Dr. Namorah Gayle Byrd
24 March 2015
Analysis of “The Chimney Sweeper” by William Blake
William Blake was a 19th century writer and artist who was a big influence for the Romantic Age. Blake was born, 1757 in London, England, Blake began writing at an early age and studied engraving and loved Gothic Art, Blake only briefly attended school, being primarily educated at home by his mother. In August 1782, Blake married Catherine Boucher, who was uneducated, so he then taught her how to read, write draw and color. Blake was a 19th century writer and artist who is regarded as a seminal figure of the Romantic Age. Blake passed away August of 1827.
The Chimney Sweeper by William Blake takes place in the late 18th century when only young boys were used as chimney sweepers because they were able to fit up the narrow chimneys which needed cleaning. The boys would be bought from the orphanages and take in the homeless children and turn them into workers. They were between the ages of four and ten, because they were small enough to fit up the chimneys. The boys were up from sun up to sun down, walking up and down the streets seeing who needed there chimney sweeped saying “weep, weep”. They used handheld brushes and scrapers to clean the tar off the walls of the chimney. The working conditions were horrendous for these boys they would often get respiratory illnesses, and distorted bodies from being in tight spaces all the time, they also got burns and ‘chimney sweep’s cancer’ which is caused by the constant annoyance of coal tar soot on the naked skin. Boys have also fallen and choked on the soot while in the chimney and have passed away. The living conditions were so atrocious, that these boys would sleep in cellars on bags jam-packed of soot collected from the chimneys they swept and when it was cold out the boys would dump out the soot and use the bags as blankets. The soot was then sold to farmers, which was used as fertilizer. These boys never got any money, some would go to the parents of the boy and the other would go to the master sweeper.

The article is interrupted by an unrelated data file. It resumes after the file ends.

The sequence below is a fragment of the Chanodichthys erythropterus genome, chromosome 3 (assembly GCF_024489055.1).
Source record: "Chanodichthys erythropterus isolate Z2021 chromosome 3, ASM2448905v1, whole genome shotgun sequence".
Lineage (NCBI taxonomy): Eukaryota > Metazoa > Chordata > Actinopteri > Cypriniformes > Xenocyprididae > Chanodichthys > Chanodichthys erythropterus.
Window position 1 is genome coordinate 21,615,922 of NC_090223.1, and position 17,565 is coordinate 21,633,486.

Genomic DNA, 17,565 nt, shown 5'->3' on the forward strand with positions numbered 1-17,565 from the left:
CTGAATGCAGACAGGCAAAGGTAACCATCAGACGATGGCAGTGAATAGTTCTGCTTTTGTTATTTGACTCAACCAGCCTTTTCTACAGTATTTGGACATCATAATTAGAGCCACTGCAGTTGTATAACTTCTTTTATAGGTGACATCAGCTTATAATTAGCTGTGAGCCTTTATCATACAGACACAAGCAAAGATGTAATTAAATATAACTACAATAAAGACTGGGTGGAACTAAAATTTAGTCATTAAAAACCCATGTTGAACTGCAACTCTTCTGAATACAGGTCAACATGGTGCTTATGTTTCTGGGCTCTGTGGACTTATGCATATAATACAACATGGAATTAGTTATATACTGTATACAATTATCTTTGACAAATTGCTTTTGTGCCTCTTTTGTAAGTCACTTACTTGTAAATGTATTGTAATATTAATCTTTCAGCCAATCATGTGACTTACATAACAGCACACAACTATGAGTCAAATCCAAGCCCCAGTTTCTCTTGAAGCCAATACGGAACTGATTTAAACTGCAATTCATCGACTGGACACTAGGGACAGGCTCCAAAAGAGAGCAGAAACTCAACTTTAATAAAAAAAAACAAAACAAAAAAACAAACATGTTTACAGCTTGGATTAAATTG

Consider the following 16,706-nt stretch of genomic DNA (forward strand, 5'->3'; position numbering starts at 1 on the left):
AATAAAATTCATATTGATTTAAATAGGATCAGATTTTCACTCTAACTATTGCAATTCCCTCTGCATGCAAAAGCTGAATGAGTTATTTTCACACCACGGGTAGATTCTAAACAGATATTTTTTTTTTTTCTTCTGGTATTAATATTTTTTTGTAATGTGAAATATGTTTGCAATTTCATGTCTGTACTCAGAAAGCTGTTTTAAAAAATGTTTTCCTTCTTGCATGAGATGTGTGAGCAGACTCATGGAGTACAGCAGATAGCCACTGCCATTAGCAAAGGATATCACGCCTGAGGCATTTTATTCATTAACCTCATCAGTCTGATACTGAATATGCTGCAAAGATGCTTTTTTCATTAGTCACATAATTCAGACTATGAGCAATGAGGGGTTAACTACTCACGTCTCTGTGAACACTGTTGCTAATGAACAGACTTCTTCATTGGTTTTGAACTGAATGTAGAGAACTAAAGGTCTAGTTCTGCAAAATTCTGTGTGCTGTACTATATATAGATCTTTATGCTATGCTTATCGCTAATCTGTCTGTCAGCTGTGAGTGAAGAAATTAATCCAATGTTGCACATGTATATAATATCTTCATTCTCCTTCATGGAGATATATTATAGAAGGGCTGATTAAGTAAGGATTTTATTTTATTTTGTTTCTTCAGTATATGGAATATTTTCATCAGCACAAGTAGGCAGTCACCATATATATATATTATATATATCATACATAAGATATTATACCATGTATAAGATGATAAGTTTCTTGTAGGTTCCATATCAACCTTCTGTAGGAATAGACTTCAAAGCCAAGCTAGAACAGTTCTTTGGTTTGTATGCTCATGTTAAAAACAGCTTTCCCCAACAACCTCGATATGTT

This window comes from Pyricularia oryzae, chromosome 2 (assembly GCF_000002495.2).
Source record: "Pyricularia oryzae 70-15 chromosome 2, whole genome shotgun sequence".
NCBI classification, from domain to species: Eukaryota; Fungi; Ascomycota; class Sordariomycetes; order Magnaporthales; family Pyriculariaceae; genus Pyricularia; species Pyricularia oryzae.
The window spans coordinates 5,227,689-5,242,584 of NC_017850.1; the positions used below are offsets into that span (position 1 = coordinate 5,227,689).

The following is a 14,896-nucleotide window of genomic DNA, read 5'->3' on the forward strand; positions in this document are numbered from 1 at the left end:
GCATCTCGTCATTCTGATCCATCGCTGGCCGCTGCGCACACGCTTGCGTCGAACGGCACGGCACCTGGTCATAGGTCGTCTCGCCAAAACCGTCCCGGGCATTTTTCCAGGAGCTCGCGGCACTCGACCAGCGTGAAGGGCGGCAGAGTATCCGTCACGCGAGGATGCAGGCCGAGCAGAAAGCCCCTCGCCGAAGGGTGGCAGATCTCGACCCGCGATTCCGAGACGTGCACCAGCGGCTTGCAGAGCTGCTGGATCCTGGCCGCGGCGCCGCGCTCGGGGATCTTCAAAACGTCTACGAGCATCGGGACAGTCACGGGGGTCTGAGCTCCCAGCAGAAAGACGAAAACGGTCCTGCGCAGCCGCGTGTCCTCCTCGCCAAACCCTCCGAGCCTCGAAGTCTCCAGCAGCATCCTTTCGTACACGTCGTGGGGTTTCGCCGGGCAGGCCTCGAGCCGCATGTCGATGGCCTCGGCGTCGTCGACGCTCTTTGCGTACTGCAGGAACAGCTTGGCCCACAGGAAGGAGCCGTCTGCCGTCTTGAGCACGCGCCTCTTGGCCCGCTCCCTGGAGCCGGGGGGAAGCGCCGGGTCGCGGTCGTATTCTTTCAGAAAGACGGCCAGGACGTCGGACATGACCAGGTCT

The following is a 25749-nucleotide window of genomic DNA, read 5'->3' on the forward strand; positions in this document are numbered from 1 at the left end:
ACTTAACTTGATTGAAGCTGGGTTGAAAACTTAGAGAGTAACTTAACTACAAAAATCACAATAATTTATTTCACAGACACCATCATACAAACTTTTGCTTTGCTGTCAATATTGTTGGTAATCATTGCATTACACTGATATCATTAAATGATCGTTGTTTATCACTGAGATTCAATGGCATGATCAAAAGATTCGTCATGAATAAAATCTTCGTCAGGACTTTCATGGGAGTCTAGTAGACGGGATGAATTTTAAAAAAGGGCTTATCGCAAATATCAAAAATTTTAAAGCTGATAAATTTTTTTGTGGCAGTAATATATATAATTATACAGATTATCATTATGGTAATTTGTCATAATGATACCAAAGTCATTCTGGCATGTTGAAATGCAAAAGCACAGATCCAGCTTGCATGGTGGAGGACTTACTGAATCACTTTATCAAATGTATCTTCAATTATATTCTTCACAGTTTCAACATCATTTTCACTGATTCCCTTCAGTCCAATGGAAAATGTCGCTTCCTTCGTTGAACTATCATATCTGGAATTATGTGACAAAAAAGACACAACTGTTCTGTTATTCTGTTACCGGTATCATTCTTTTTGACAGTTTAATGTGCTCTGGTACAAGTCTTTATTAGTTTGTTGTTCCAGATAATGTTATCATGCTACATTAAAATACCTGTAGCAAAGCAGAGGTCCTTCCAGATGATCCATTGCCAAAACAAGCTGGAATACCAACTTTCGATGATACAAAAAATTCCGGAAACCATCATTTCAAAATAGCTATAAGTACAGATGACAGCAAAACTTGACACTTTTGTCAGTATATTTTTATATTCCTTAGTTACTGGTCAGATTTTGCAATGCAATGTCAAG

The first stanza highlights the fact that boys as young as four years old were sold by their parents to master sweepers in what was later deemed to be both child labor and involuntary slavery. In sentence on of stanza one we find out that his mother had died and in sentence two we find out that his father had sold him to be a chimney sweeper. What a sad start to a poem! In sentence three we find out that he was walking around saying “weep, weep” seeing who needed there chimney sweeped and in sentence four that he slept on the soot he was sweeping from the chimneys.
Next, in the second Stanza we are introduced to a boy named Tom Dacre, who cried when his head, and that curled like a lamb’s back, was shaved. Tom was then told “Hush, Tom! Never mind it, for when your head’s bare, you know that the soot cannot spoil your white…